The Russian Invasion of Ukraine Explained

Russian President Vladimir Putin announced on February 24 the beginning of a military operation to “demilitarize” neighboring Ukraine and protect two pro-Russian self-proclaimed republics in eastern Ukraine, Donetsk and Luhansk. How did we get here?

What Russia wants?

The Russian president considers Ukraine as part of Russia historically and a creation of the Soviet Union. He is seeking “reliable and long-term security guarantees” from the United States and its allies “that exclude further NATO moves eastward” as well as “the deployment of weapons systems” in close vicinity to Russian territory.

What is NATO?

The North Atlantic Treaty Organization, or NATO, is a collective security organization created in 1949 by the United States, Canada, and other Western European countries, during the Cold War with the communist Soviet Union and its allies. NATO, which currently consists of 30 member states, has continued its expansion towards countries in the former Eastern bloc despite the fall of the Soviet Union in 1991.  

What Ukraine wants?

Since the “Orange Revolution” in 2005, some Ukrainian political parties have been trying to get their country closer to the European Union and NATO while trying to limit Russian influence. Russia responded by annexing the Ukrainian peninsula of Crimea in 2014 while clashes broke out in the Eastern Ukraine between pro-Russian rebels and the Ukrainian army who soon lost control of the regions of Donetsk and Luhansk. The People’s Republic of Donetsk and People’s Republic of Luhansk have been officially recognized independent by Russia on February 21.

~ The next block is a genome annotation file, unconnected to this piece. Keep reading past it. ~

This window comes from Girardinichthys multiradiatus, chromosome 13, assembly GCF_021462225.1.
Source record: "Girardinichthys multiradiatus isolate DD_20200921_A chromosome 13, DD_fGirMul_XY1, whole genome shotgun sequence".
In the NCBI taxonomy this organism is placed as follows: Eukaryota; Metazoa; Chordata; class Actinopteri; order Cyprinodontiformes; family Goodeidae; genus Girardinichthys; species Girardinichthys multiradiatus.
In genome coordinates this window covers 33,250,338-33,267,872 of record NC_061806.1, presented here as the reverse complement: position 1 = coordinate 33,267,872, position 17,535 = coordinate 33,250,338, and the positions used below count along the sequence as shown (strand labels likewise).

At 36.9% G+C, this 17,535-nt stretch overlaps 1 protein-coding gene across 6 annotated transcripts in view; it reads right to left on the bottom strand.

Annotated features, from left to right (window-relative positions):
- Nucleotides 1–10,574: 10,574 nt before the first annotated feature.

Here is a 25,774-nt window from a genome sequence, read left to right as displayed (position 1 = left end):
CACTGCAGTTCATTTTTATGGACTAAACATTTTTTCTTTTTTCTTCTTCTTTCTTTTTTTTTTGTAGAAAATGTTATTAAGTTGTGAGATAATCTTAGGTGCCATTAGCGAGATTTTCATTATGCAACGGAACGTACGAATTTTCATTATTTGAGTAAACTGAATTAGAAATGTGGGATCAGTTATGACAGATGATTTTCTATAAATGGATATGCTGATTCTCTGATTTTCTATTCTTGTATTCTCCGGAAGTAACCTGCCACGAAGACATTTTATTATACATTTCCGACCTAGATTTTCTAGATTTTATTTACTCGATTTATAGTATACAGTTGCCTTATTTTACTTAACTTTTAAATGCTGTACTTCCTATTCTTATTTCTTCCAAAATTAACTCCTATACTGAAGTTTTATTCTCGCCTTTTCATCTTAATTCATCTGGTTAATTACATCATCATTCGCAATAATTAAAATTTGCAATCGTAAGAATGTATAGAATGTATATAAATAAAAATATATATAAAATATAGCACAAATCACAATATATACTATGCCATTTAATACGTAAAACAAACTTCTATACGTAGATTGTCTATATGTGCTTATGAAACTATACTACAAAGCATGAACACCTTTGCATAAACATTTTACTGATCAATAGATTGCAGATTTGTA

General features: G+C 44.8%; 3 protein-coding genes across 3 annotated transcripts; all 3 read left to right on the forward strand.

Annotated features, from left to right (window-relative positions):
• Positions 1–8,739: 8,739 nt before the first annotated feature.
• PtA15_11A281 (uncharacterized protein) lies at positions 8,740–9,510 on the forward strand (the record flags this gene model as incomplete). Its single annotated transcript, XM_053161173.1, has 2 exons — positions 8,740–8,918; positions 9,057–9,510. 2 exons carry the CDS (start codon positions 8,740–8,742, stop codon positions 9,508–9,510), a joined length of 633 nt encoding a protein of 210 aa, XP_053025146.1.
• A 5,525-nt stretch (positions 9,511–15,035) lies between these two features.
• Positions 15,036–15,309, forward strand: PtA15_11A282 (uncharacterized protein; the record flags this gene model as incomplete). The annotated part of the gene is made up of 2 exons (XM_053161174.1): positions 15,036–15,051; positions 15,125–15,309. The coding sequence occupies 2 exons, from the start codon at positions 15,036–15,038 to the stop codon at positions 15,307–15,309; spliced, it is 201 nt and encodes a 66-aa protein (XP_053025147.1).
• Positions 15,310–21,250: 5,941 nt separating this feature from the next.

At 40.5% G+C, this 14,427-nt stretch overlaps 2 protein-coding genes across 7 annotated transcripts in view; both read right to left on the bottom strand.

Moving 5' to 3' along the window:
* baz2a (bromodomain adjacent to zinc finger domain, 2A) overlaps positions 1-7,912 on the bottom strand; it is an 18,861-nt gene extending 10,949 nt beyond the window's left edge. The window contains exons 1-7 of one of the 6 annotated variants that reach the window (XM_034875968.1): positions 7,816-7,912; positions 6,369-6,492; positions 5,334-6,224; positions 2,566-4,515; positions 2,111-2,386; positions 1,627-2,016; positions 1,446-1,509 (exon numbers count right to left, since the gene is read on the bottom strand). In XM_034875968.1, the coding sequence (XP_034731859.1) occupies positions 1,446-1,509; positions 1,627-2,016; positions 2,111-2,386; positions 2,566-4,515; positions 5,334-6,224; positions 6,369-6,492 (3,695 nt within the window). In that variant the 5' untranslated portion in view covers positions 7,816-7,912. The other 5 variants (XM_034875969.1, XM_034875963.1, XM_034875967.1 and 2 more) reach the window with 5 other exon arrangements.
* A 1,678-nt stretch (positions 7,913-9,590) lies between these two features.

How NATO and the U.S. are reacting to the Russian invasion?

Ukraine is not a NATO member, so the organization has no duty to interfere in this conflict. The United States and European allies have announced sanctions against Russia, targeting especially its banks and halting an important gas project. “Because of the sanctions, Russia is bound to be excluded by all the international banking systems and circuits, which will have devastating consequences” for its economy, according to Omar Bortolazzi, professor of political science at the American University in Dubai.

Why Western Europe is concerned?

Europe imports 40% of its gas from Russia and a halt or a shortage in deliveries would create a very difficult situation for the continent. “Even if Qatar decides to aid Europe, the cost of gas will become stellar, up to the point of a regime of austerity, where countries will have to face the necessity to greatly reduce the use of gas,” said Bortolazzi.

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Kathrine Hamdan

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